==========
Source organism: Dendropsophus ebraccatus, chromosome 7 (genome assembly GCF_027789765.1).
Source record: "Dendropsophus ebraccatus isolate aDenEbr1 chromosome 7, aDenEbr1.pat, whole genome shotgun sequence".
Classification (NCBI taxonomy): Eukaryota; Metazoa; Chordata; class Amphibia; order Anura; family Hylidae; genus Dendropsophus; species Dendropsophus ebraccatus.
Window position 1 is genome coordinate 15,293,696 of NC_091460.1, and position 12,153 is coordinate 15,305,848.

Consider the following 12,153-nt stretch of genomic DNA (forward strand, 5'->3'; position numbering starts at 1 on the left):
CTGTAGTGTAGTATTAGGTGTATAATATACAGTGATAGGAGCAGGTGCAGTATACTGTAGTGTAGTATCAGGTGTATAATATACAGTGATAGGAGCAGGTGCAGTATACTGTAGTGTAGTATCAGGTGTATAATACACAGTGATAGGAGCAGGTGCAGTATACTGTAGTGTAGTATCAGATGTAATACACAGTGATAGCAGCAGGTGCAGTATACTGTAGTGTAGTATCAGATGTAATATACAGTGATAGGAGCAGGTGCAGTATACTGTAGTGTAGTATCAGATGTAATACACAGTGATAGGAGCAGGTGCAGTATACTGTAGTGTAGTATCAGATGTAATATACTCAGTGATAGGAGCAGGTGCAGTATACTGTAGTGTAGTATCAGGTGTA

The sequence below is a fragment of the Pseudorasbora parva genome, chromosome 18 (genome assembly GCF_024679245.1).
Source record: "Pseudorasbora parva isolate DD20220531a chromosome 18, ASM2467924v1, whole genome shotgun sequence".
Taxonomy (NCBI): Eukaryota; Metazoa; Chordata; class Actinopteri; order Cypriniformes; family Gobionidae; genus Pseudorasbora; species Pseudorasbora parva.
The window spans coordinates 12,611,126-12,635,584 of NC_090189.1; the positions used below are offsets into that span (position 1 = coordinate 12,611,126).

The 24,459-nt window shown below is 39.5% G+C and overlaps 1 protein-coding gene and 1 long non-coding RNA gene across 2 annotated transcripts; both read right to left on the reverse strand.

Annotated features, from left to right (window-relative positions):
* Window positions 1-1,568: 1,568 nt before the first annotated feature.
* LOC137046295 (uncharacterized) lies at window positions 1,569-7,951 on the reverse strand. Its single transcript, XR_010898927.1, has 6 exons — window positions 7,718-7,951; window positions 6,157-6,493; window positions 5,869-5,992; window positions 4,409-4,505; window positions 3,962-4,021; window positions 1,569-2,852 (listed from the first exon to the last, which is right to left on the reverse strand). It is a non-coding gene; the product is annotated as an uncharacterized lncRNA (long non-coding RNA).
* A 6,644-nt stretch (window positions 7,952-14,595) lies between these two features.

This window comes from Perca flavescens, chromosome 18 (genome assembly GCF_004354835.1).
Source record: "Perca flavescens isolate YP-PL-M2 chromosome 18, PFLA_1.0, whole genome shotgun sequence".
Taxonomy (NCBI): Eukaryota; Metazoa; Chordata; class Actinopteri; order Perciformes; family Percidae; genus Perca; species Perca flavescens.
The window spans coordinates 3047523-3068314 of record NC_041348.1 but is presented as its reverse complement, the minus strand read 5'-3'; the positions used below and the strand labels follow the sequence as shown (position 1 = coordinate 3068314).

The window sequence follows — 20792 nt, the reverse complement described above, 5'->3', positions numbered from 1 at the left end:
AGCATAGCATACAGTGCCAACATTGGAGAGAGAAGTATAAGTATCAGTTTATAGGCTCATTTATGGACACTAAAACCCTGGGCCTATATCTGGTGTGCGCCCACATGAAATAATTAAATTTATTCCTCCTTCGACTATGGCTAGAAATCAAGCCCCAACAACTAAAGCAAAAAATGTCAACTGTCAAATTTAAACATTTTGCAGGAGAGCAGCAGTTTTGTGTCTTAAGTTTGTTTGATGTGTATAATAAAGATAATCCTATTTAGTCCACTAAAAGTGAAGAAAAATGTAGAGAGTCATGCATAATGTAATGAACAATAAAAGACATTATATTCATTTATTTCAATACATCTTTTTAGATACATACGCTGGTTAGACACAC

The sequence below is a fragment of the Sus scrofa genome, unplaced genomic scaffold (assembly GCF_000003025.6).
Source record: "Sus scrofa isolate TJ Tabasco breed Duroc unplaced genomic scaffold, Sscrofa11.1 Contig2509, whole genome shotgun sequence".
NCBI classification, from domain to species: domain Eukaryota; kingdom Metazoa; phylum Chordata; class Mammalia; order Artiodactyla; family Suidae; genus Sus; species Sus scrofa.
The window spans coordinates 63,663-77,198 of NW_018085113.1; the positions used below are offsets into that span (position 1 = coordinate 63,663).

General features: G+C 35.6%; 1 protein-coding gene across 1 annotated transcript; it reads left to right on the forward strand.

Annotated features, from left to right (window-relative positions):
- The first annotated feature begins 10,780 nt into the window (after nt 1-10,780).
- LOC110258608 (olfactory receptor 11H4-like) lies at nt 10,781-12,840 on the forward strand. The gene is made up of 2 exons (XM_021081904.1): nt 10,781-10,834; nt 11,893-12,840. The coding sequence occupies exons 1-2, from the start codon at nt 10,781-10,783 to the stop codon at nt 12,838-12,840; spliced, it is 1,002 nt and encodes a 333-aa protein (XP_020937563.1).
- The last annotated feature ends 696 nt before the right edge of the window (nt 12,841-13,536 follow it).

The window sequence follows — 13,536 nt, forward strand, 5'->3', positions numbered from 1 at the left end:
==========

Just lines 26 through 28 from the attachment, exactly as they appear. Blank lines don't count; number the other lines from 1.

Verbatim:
General features: G+C 35.6%; 1 protein-coding gene across 1 annotated transcript; it reads left to right on the forward strand.

Annotated features, from left to right (window-relative positions):
- The first annotated feature begins 10,780 nt into the window (after nt 1-10,780).